Lawrence Summers, former U.S. Treasury Department Secretary and current Charles W. Eliot University Professor at Harvard University, defended the concept of labor unions and blasted the South at a recent panel discussion at the Center for American Progress (CAP), but seemed to have a hard time remembering which century he lived in.
Summers said, “The Old Confederacy has lousy mobility relative to everywhere else” and continued, “[It] has a lot of things, a lot of segregation, a lot of single parenthood, a lot of dearth of unions…one fact, which is the Old Confederacy is weak.” He added, “Societies that are structured like the Old Confederacy work much less well than societies that are structured in a different way, like the abolitionist’s.”
Summers has been known to make very pointed, even acerbic, observations when focusing on fact. In his appearance at CAP, though, he ventured into the even riskier realm of speculation.
He lamented the decline of private sector unions, where unionism “has fallen by something like two-thirds.” Summers says it is “hard to believe that it is a good thing” for Americans and the middle class. “My guess is,” Summers hypothesized, “First, private sector unions by their nature, go hand-in-hand with private sector monopoly power and monopoly profit.” He said the “broad changes in economics have been adverse” for unions because “there’s less scope for unions” in the new economy.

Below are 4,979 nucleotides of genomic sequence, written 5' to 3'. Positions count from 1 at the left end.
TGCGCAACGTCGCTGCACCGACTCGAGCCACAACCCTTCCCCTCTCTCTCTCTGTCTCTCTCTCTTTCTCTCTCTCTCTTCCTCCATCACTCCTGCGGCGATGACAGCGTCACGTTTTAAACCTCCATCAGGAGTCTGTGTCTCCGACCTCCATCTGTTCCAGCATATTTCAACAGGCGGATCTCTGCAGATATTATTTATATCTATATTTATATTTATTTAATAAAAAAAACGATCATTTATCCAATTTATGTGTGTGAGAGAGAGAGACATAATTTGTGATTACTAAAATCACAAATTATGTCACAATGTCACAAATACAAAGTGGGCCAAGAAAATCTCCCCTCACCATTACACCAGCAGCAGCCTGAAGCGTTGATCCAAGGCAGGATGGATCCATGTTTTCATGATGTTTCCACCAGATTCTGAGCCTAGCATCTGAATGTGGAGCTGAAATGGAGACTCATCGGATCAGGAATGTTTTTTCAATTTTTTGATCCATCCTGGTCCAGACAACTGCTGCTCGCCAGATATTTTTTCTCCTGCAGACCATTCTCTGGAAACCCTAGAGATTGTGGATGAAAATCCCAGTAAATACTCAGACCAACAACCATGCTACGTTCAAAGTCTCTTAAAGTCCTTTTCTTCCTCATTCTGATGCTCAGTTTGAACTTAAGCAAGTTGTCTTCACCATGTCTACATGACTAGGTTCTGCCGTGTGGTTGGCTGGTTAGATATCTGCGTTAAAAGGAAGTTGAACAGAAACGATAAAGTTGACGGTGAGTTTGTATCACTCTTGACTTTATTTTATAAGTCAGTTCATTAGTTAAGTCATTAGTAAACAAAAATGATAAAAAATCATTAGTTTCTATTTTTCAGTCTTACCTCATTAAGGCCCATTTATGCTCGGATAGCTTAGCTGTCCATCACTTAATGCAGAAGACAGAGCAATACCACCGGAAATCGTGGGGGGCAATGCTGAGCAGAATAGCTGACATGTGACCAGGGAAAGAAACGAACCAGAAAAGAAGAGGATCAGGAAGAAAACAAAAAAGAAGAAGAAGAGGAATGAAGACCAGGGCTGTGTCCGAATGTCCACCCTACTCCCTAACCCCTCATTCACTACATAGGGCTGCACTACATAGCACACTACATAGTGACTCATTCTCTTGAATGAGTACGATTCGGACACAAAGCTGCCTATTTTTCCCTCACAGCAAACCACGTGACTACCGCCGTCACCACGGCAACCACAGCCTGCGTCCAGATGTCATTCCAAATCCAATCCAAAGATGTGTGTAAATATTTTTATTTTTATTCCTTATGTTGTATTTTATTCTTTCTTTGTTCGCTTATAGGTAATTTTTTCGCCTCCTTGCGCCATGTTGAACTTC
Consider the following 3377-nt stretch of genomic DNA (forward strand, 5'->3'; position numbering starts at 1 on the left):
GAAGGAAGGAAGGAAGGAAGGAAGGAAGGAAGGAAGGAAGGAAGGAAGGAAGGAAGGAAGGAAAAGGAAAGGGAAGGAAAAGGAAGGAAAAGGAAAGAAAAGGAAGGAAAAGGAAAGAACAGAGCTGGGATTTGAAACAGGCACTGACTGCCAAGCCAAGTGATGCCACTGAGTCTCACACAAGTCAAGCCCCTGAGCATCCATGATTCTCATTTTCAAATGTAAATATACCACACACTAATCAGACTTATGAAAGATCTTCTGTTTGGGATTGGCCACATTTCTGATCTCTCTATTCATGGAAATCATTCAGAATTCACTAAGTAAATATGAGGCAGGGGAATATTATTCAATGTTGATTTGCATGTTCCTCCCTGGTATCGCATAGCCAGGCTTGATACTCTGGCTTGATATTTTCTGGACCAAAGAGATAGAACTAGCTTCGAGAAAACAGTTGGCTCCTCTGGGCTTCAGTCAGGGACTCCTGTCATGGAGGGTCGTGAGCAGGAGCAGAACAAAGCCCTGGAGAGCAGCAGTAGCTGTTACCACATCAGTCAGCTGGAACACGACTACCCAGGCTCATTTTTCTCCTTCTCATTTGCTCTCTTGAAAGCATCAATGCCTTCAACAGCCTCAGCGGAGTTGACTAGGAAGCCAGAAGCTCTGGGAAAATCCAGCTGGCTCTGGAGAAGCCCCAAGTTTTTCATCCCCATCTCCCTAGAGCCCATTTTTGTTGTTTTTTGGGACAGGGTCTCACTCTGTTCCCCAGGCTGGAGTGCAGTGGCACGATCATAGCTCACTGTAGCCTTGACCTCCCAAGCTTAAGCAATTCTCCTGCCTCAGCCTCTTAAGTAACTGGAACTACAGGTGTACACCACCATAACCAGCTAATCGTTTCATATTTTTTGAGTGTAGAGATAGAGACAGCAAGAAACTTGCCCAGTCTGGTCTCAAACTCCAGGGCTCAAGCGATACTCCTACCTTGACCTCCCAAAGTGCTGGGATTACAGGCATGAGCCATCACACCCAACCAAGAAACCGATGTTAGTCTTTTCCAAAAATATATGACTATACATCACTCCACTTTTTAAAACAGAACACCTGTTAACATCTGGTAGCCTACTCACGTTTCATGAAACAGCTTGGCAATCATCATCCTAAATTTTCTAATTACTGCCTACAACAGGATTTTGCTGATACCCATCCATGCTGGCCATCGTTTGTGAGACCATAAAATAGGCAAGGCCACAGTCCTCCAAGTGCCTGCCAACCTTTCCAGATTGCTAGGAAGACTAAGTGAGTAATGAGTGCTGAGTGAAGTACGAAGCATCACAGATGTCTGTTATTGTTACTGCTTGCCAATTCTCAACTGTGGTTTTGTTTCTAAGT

“The second reason why unionism has declined,” Summers said, is that “Public policy has shifted.” He believes that today it is “much more easier [sic] for employers to resist unionization and that the enforcement of some protections as they are for union organizers has been greatly attenuated.”
“The third thing that has happened” to unions, Summers said, is that “the models of unionism that have been put forward have probably not fully kept pace with the changing nature of the workforce.” Summers noted, “Much less of the labor force [are] blue-collar” and the industries are shifting to more white-collar work. The labor unions “have not [undergone] full adaptation” necessary to adjust in today’s economic world. The disappearance of unions, in Summers’ opinion, means that “no one speaks for the middle class” today.